Distilling GDPR: The top five things to remember
PUBLISHED: 05:30 25 May 2018 | UPDATED: 15:53 25 May 2018
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The day of the GDPR is upon us – but some may still be struggling with the leviathan task of achieving compliance.
David Higgins, director of cyber security consultancy 4ITSec, has given his five top tips for GDPR preparation.
– Establish what “personally identifiable data” you have
You also need to establish where the data came from, why you have it, where it is, who has access to it, who you share it with, whether it is protected and whether you still need it.
If you have personal data stored, you are the controller and are responsible for the data; if you pass it to a third party, for example a marketing firm, they are the processor. You are both liable under GDPR.
– Create internal processes and procedures to cover subject access requests (SARS)
A user has a number of rights under GDPR, including: to access the data you hold on them; to have data errors corrected; to have their data erased; to object to direct marketing; to stop data profiling and automated processing; and to move their data to another business.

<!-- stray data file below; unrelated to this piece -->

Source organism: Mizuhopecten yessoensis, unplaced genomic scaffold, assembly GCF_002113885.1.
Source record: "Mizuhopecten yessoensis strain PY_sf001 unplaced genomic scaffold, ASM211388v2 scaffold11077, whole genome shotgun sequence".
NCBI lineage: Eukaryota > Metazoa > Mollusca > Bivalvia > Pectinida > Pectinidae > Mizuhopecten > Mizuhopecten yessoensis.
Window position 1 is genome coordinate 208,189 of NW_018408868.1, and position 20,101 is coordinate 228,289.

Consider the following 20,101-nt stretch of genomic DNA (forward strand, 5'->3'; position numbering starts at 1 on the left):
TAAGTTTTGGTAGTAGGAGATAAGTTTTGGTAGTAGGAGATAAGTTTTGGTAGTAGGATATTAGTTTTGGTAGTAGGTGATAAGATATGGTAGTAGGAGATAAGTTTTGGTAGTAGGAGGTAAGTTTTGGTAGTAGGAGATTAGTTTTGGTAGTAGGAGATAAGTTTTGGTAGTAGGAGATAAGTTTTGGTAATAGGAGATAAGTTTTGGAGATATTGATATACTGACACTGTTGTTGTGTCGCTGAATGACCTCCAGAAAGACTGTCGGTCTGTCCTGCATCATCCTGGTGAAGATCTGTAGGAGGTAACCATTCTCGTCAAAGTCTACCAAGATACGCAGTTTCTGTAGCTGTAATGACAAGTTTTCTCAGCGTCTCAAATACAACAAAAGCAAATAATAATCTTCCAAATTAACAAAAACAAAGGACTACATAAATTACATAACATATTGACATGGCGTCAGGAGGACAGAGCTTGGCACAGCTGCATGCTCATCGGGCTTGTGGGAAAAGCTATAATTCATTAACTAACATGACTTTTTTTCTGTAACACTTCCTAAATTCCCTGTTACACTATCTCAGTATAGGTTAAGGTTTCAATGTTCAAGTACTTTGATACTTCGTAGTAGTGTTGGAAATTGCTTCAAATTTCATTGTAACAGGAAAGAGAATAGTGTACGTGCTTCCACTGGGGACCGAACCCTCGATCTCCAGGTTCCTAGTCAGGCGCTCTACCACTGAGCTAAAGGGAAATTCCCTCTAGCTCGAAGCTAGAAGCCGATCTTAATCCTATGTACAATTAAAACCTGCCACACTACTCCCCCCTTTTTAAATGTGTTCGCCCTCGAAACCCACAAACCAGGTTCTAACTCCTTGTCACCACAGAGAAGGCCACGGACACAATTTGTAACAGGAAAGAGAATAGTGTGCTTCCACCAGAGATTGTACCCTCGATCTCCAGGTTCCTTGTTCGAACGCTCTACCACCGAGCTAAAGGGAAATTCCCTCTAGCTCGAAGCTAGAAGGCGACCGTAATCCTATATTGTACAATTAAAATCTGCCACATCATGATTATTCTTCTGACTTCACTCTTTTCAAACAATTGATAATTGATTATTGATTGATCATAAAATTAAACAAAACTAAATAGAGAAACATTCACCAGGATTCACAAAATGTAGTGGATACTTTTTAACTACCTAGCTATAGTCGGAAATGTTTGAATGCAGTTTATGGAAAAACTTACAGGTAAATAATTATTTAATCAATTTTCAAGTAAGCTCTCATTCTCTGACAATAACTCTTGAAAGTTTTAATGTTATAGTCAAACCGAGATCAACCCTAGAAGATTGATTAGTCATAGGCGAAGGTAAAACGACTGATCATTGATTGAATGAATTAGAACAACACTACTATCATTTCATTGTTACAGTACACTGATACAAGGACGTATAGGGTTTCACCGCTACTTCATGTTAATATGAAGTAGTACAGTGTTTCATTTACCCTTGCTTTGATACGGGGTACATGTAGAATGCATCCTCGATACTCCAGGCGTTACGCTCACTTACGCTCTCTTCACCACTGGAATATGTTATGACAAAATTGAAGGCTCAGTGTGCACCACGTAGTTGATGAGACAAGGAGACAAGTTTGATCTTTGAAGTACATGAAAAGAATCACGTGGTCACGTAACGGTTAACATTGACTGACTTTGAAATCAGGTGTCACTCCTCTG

They may also request to know why you are processing their data, how long will you keep their data for, and who else has been given their data. All requests need to be answered within 30 days, and all responses and actions need to be recorded so as to be “auditable and accountable”.
– A major part of GDPR is around consent, so remember these points when collecting personally identifiable information
Consent must be freely given, and must be specific to the task, informed and unambiguous – no more one-size-fits-all sign-up forms or pre-ticked boxes.
Requests for consent must be concise, transparent, intelligible, and in clear and plain language.
You must inform people that consent may be withdrawn, and inform them of data subject rights and their rights to complain to the DPA (Information Commissioners’ Office).
You must be able to demonstrate that consent was obtained lawfully (for auditability and accountability).
– Processing “high risk” data requires different paperwork
When you process “high risk” data (for example medical, sexual or religious) you must conduct data protection impact assessments (DPIAs), which will specify how this type of data needs to be stored.
– Companies must show data protection governance by law
You need to show you take data protection seriously; you could employ a data protection officer (DPO) to advise the business of its obligations, monitor company compliance and oversee staff training and enquiries.
– Create a process in case of a breach
If you suffer a breach or loss of personal data you must notify the Information Commissioner’s Office within 72 hours. You also need to notify each individual whose data has been compromised or lost – effectively, you will have to publicly shame your company.
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